The rover moved into the cave, and the tires began to hop and bounce more aggressively over the rough surface of the cavern. A threshold, a band of thick metal that held the gargantuan hinges in place, lined the opening. The rover slowly receded into the blackness of that opening as if being swallowed by a maw, and as the last vestiges of sunlight slipped from the rover’s rear, the crewman beside the door began punching in a sequence of commands on the keypad beside the door.
The door would have hissed on its servos, but the silence was deafening as the door slowly began to swing closed.
The foreman tried to wipe his brow with this arm, but the helmet was between them. Then, and only then, he realized he was sweating. Whether from tension or from fear, he could not, and would not, determine.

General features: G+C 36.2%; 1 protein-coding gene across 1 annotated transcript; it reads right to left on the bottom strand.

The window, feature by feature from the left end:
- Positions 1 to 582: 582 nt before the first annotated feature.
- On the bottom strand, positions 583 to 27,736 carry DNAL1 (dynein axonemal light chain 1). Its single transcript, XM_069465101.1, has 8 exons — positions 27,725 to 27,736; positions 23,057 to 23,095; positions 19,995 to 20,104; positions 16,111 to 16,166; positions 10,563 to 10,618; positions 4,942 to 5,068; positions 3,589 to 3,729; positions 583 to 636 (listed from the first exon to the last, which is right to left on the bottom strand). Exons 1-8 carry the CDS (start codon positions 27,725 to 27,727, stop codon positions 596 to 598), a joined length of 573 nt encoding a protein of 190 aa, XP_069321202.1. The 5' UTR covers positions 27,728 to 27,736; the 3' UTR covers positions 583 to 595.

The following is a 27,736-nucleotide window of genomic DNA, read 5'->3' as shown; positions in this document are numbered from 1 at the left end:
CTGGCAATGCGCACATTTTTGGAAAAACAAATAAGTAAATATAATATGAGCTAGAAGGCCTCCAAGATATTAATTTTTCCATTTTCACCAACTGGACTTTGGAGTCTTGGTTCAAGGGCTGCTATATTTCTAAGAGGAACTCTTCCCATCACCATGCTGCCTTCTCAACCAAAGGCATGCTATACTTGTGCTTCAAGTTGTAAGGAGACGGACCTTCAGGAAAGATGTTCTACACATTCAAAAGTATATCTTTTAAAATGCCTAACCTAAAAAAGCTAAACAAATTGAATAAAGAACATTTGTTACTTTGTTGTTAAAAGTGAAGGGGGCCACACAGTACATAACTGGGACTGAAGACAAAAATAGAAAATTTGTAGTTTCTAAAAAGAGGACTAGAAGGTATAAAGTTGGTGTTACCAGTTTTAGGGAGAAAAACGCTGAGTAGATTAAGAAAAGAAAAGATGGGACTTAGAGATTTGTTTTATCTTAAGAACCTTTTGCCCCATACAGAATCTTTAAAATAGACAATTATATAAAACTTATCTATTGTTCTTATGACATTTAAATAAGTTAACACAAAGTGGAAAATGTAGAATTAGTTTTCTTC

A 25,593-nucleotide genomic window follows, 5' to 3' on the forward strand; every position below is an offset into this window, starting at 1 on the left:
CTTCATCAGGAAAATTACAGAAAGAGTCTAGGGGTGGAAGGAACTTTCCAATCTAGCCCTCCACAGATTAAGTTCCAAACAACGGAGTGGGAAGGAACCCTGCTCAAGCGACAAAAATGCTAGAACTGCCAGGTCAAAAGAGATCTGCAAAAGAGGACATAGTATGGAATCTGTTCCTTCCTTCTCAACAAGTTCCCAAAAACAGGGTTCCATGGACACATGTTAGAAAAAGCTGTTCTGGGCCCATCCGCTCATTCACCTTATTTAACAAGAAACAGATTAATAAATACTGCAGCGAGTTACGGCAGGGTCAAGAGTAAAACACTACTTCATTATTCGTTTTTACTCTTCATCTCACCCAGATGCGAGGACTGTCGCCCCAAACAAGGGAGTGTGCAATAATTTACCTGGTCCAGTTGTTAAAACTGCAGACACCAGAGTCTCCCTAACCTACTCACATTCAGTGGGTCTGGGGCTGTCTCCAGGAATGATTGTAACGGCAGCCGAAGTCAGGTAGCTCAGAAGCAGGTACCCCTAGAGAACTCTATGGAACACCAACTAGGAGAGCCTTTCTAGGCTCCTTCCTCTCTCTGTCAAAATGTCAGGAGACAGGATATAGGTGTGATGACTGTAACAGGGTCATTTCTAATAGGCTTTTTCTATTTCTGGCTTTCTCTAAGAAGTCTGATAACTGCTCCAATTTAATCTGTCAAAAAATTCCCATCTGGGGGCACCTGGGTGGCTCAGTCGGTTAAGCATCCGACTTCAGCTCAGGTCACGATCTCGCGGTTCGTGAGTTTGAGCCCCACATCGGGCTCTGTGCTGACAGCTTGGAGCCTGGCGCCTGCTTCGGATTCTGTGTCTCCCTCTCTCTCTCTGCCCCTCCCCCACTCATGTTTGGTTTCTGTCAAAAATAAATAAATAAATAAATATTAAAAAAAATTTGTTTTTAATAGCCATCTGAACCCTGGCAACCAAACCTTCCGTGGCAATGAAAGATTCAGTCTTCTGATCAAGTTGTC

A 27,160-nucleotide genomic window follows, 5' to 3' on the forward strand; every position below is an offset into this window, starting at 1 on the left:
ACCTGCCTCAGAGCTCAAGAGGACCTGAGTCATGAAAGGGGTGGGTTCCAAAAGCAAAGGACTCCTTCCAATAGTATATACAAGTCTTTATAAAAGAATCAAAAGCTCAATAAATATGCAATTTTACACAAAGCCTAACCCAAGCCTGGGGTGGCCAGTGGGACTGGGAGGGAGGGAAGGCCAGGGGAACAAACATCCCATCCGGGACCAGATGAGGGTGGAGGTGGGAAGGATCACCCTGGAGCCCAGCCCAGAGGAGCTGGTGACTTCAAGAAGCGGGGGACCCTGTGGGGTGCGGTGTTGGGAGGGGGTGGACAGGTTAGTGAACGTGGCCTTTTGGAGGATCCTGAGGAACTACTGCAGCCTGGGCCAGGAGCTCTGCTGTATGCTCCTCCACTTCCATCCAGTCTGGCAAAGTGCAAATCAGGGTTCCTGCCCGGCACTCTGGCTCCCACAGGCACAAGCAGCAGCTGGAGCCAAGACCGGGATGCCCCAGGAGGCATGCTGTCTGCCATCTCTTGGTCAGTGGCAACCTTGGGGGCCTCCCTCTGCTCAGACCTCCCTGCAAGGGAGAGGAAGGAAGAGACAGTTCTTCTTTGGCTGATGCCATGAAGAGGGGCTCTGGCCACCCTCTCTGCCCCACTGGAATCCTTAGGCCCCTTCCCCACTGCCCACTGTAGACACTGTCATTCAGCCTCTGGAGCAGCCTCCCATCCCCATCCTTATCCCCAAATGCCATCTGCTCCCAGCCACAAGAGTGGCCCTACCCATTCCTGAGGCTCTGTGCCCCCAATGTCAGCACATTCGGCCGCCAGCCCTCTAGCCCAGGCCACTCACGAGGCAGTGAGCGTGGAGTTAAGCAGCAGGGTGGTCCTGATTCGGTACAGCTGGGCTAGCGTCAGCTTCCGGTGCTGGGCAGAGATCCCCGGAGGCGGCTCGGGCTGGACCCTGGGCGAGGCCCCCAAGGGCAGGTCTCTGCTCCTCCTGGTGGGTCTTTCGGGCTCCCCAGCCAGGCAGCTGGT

The door inched along the hinges, closer and closer to its final resting place. The sliver of light beyond the opening was getting smaller and smaller, moving so slowly, and the foreman was staring wide-eyed and on pins and needles. Irritated with himself, he forced an exhale through his nostrils.
All of them stared at the door as it finally seated itself. There was a flashing of the display lights, and the crewman beside the door frantically began to mash the keypad again. In a moment, the green light blinked twice and then went amber. Another split second passed and it turned red.
“Door sealed!” the crewman cried, unintentionally jubilant. “It’s sealed!”
The crew let out a collective sigh of relief.